Fall garden collaborative guest post by Clara Beaufort
It’s fair to say that productive gardens are born in the fall, a time when many people are tempted to put away their gardening tools, fertilizers, and lawn mowers until next year.
Think of a fall garden and yard maintenance as getting a head start on next season by cleaning, clearing, hydrating and fertilizing. The more attention you pay to your garden soil and the state of your grass before winter, the greater the payoff when it’s time once again for seeding and planting. And you’ll make your job that much easier when spring rolls around.
Basics: Water it well
A long, hot summer places a great deal of stress on lawns and gardens. They need a good watering before the cold sets in and the ground freezes.
Anything you’ve planted over the past year, such as flowers or shrubs you planted in early summer, need to be well hydrated if they’re going to survive.
But also remember that it can be easy to overdo it and drown both soil and plants. Think of it as putting down a nice, even layer of moisture. If you’re doing any fall planting it’ll benefit you now as well as when spring returns.
Your fall garden should be watered twice a week during the season, preferably in the early morning hours (you can stop watering in early October if you’re in a region that gets a lot of snow during the winter).
Fall is a good time to put down a layer of mulch to protect root systems from the frost and frigid temperatures. Bear in mind that your location should determine how much mulch you apply.
If you live in the Northeast, it’s recommended that you mulch your garden soil once the ground has frozen; mulching too soon can keep water from reaching root systems.
If you live in a warmer climate, mulching is about blocking weed growth and retaining soil moisture. But be careful not to lay it on so thick that you prevent moisture from getting through.
A note on fertilizing
Composting may be the one task most associated with fall gardening. The plant waste and dead leaves you’ve raked up, and any animal manure and other organic material that you gather, will make an excellent compost pile.
There are different schools of thought concerning how to apply compost to your garden soil. Many landscape experts recommend putting down a layer of compost first, then covering with newspaper. This approach enriches the soil, while the paper blocks weeds but allows rain and moisture to get through.
Nicky and Dave dig deep into their compost piles here.
Recycling nature’s raw material
It’s important to fertilize your fall garden, but when you do it can make a big difference later on.
In the Northeast, for example, fertilizing in early fall will encourage new growth at a time when plants need to establish new roots. For woody plants, you can fertilize in late October or early November (spring is best for fertilizing perennials).
But in permaculture, natural, organic sources of fertilization are recommended. Why is that? Because the elements and minerals needed to revitalize soil should be in a bio-available form to the life that is already present underground.
So for instance, instead of purchasing a bag of NPK, we "fertilize" by growing leguminous "cover crop" such as alfalfa or buckwheat.
We do not feed the soil, we feed the life in the soil.
Plants cannot readily take-up nitrogen in the form that is commercially sold in the markets. They need the help of symbiotic bacteria most commonly found in legumes such as peas, beans and members of the Fabaceae family. These are called Rhizobial bacteria.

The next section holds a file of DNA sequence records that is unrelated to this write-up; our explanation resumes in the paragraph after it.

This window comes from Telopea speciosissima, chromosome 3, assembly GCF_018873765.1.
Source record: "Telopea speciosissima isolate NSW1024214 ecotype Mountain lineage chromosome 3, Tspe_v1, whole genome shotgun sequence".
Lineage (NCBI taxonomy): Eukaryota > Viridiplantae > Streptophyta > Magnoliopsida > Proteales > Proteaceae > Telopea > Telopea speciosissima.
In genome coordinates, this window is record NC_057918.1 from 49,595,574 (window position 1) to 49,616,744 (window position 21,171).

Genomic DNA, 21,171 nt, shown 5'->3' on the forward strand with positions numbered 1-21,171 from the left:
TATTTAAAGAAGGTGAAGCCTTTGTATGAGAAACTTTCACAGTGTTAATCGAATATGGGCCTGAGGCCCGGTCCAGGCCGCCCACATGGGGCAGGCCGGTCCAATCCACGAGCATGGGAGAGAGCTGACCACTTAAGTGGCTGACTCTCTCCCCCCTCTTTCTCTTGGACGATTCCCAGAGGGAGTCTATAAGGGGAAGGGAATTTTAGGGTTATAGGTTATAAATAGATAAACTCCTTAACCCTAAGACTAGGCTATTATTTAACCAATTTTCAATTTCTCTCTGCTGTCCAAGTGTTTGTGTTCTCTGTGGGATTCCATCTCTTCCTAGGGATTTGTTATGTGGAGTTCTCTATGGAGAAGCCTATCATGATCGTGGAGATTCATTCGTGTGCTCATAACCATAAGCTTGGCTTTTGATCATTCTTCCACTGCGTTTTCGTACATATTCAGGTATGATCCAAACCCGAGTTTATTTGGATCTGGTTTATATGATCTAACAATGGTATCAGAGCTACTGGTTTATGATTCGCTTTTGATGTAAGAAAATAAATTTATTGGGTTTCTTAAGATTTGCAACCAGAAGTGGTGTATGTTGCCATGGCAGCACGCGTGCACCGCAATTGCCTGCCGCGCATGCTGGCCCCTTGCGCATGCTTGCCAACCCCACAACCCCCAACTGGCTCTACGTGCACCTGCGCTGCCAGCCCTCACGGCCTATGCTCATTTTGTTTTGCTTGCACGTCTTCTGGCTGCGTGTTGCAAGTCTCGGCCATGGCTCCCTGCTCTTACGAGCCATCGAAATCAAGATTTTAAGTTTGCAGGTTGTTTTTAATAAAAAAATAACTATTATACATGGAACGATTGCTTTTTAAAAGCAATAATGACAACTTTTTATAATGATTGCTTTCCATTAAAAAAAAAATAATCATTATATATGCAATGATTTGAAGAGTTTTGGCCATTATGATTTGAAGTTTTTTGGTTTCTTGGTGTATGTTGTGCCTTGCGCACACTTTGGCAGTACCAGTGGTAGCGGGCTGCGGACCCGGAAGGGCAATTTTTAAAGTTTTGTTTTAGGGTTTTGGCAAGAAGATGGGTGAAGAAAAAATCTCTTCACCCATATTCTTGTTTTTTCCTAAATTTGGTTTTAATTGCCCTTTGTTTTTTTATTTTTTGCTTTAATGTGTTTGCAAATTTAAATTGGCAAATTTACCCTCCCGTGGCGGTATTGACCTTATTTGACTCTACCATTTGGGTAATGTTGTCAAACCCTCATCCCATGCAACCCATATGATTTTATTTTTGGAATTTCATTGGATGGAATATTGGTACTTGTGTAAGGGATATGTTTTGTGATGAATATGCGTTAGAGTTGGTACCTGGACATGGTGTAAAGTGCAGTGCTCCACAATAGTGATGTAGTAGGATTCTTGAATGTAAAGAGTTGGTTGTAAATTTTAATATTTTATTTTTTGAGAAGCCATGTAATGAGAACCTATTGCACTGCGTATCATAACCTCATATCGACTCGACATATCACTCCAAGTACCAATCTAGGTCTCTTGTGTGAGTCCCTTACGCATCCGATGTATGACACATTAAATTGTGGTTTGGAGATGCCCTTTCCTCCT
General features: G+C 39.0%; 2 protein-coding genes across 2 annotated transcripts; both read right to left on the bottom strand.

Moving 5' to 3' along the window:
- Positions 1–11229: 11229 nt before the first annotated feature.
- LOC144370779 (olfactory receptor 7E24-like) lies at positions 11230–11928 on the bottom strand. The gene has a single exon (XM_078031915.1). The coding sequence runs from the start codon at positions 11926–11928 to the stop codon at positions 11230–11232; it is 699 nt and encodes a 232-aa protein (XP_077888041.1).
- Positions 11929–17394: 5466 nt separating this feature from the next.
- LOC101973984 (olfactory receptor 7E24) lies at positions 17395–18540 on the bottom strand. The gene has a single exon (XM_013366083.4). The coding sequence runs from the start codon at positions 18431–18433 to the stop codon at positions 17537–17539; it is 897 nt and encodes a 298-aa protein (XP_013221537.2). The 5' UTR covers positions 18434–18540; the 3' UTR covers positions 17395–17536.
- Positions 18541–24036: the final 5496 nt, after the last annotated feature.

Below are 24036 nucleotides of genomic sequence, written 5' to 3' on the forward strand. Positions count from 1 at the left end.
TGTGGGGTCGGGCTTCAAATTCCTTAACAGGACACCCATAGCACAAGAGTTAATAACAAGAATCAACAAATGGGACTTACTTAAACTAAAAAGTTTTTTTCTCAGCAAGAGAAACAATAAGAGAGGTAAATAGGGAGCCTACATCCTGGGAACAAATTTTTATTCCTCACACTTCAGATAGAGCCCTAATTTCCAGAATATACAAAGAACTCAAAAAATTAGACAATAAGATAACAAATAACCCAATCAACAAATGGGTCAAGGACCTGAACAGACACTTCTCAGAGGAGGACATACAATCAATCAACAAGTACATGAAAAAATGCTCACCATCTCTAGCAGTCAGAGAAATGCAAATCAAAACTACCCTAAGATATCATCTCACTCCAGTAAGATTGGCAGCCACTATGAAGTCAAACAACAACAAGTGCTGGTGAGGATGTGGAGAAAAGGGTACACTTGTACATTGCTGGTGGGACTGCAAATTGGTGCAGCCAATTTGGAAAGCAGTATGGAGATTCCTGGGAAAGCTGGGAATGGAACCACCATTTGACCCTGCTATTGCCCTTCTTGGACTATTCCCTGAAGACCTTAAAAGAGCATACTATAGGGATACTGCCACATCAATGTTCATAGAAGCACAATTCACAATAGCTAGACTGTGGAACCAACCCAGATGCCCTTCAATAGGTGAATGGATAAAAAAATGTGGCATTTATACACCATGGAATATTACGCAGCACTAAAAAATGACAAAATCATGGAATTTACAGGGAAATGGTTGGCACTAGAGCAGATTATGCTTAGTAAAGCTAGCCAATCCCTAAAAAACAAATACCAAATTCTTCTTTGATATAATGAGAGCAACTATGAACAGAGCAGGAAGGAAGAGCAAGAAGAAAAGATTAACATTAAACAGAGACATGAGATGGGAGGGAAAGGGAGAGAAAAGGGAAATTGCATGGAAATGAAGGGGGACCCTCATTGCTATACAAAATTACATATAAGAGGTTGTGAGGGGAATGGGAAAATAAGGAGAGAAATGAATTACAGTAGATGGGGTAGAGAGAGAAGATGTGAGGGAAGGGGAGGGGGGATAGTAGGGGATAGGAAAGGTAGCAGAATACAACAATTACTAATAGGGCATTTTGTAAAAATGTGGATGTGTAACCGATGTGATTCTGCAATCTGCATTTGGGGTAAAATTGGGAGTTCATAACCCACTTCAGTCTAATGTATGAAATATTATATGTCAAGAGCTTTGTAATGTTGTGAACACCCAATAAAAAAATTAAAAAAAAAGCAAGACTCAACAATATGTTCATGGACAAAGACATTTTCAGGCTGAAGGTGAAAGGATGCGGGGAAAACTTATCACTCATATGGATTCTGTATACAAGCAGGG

Other nitrogen-fixers include plants that have a symbiotic relationship with Frankia bacteria, normally dicots, actinorhizal plants and members of the Azospirillum species. Basically, these bacteria trade their nitrogen-fixing superpowers for starch that they get from hanging out amongst the root hairs of their host plants.
So in the fall, we plant fava beans to do at least two things for us:
- Give us fava beans to eat, and
- Fix nitrogen back into our soil.
Soybean root nodules where rhizobial bacteria live.
Well, what about the P and the K?
Natural sources of P (for potassium) are palm-like leaves. If you live in the tropics you're in luck! If you don't, banana peelings are your next best bet. And the K (phosphorous)?
Our plants need soooo much more than NPK. To paraphrase permaculture designer, Geoff Lawton: "Only using NPK for your plants is like saying all you needed to survive was a burger, a bun, and fries.
We need so much more than NPK, and the "so much more" doesn't come store-bought.
If you've noticed via past readings, permaculture gardening is almost always "lazy gardening" whether it is your fall garden or year-round. Better said, it's "work-smart-not-hard gardening." So in theory, our permaculture gardens should be designed with some sort of a living mulch built into the system. This living mulch is a "dynamic accumulator" which mines the soil yes, for NPK but also for the basic 8 elements in the soil and some!
(If you ever wanted to geek out on dynamic accumulators like this permie doctor, John Kitsteiner did go here.)
But if you want our short, easy-to-grow list: it's comfrey, dandelion, and yarrow. Please add more of your suggested "dynamic accumulator" or natural fertilizers below. I am sure the list varies from region to region.Taking the extra time to tend to your lawn and garden before winter arrives is a great way to set yourself up for the spring. Not only will you be giving your plants the TLC they need, but you’ll be able to hit the ground running when the weather turns warmer.
Clara is a retired business owner, who currently works in community gardening. She operates GardenerGigs, which aims to connect local gardeners with those who need them.